Several Democrats objected to the budget because it provides $3 million to establish a merit pay system to reward high-performing teachers. Martinez had requested $11 million.

    Rep. Stephanie Garcia Richard (D-Los Alamos, Santa Fe, Sandoval and Rio Arriba) voted against the appropriations bill.

    She released the following statement.

  • Raw: Sea Otter Plays Basketball

    Keepers at the Oregon Zoo have come up with a way to help Eddie the sea otter cope with arthritis. They taught him how to play basketball as a well to exercise his joints.

  • Middle school construction

    Workers brave the winter elements this week as construction continues at the Los Alamos Middle School.

  • Update 02-21-13

    Dem meeting

    The Democratic Party of Los Alamos will have their monthly meeting at 7 p.m. today at UNMLA, Building 2, room 203. They will discuss plans for possible ward boundary changes and some other rule changes.  All Democrats are encouraged to attend.

    Film showing

    “Land Water People Time” film showing. PEEC and the Reel Deal Theater team up to show this award-winning documentary film about Northern New Mexico at 7 p.m. today. The event is $10 for adults, $5 for children at the door. Visit PajaritoEEC.org, call 662-0460 for more information.

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    GOP meeting

    The LA GOP Central Committee will hold its regular monthly meeting at 7 p.m. today in the Acoma Room at the Hilltop House Hotel. All Central Committee members are encouraged to attend. All Republicans welcome.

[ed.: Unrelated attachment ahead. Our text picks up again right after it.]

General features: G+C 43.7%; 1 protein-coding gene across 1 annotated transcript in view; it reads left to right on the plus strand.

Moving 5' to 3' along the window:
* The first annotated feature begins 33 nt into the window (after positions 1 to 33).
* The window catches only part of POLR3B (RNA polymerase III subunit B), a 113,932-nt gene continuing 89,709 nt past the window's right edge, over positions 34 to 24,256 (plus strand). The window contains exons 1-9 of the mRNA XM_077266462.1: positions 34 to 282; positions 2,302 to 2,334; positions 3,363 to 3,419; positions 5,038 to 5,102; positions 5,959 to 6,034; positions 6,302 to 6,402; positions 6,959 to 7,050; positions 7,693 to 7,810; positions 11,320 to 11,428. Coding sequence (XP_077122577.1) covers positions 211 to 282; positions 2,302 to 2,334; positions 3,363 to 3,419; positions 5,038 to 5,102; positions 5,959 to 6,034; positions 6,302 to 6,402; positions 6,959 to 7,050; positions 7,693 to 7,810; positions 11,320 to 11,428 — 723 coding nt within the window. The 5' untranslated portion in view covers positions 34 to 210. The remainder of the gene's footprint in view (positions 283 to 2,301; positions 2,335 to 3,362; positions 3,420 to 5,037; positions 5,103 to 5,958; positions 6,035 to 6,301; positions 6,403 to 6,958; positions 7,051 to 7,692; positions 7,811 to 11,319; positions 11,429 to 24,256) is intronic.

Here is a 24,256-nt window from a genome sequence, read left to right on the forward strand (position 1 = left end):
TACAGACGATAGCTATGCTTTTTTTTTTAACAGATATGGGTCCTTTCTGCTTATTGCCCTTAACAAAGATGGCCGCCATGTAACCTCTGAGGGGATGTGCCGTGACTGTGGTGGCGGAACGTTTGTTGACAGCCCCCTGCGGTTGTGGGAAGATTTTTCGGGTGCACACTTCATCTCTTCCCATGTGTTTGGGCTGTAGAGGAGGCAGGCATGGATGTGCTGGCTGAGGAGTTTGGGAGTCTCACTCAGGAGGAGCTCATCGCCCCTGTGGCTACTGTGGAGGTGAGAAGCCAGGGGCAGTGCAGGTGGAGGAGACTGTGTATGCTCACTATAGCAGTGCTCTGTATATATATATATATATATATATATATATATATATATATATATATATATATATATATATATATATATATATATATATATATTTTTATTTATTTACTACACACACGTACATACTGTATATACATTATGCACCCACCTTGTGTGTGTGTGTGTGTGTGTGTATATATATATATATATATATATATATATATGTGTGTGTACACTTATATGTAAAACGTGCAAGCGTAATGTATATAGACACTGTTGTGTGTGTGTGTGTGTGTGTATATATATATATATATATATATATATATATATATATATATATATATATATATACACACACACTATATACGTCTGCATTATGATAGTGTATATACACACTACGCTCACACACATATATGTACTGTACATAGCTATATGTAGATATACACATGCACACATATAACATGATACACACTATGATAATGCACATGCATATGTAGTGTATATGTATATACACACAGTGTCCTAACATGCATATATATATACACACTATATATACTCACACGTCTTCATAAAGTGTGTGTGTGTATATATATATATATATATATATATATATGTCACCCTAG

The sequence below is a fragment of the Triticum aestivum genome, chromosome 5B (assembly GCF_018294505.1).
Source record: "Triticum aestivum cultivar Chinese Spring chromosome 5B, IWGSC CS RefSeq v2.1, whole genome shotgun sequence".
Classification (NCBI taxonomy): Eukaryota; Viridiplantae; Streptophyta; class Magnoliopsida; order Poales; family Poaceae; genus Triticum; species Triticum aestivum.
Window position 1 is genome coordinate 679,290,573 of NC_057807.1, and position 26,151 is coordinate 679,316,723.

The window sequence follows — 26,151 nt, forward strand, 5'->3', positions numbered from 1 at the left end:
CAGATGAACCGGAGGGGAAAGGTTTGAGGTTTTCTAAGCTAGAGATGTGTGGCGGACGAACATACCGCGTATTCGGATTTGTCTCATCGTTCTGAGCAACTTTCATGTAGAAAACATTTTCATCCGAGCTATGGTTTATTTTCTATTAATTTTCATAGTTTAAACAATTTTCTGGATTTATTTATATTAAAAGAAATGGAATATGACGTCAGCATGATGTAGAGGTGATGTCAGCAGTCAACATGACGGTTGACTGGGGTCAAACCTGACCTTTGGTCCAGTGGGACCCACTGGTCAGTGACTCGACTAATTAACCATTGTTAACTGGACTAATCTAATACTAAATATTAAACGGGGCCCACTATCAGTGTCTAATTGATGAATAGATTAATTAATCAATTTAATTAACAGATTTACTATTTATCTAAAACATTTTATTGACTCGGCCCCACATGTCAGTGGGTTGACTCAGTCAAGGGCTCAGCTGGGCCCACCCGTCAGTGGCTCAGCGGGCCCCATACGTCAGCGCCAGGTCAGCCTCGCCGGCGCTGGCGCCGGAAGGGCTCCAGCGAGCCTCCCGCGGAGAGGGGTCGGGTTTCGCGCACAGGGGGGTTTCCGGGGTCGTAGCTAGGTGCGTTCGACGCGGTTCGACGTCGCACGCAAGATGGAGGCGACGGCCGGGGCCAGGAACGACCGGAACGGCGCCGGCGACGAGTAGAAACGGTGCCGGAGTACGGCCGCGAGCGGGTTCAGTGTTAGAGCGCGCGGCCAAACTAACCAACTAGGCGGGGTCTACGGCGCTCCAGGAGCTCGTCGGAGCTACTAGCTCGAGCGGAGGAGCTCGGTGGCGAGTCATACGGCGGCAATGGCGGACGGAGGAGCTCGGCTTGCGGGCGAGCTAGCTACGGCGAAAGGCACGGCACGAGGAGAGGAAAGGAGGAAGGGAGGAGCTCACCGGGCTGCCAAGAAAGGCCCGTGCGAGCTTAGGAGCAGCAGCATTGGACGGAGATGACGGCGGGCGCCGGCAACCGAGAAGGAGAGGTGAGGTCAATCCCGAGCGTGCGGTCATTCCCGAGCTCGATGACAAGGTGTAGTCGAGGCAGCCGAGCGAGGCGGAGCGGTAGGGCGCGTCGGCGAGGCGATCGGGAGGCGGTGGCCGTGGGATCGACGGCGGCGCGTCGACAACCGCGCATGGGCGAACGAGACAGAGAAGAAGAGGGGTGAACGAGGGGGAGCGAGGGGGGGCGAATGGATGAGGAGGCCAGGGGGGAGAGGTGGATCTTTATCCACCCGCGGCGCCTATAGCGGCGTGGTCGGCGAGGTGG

• Domenici admits having son outside marriage

    ALBUQUERQUE (AP) — For nearly 40 years, Sen. Pete Domenici’s reputation was that of a well-respected — some might say staid — conservative Republican and honorable family man.
    But the 80-year-old New Mexico political giant’s persona was shaken Wednesday with the revelation that he had an out-of-wedlock child in the 1970s and became embroiled in what might be described as an inside-the-Beltway soap opera.
    While his wife Nancy was raising their eight children, Domenici had the affair and secret child with a woman about half his age — and who happened to be the daughter of one of his Senate colleagues. The woman raised the child on her own, became a prominent lobbyist, Republican activist and political commentator, and their 30-something son has since gone on to build an impressive Washington resume himself.
    The saga shocked people in New Mexico who viewed Domenici as a man of honesty and integrity during his six terms and 36 years in the Senate that ended in 2008.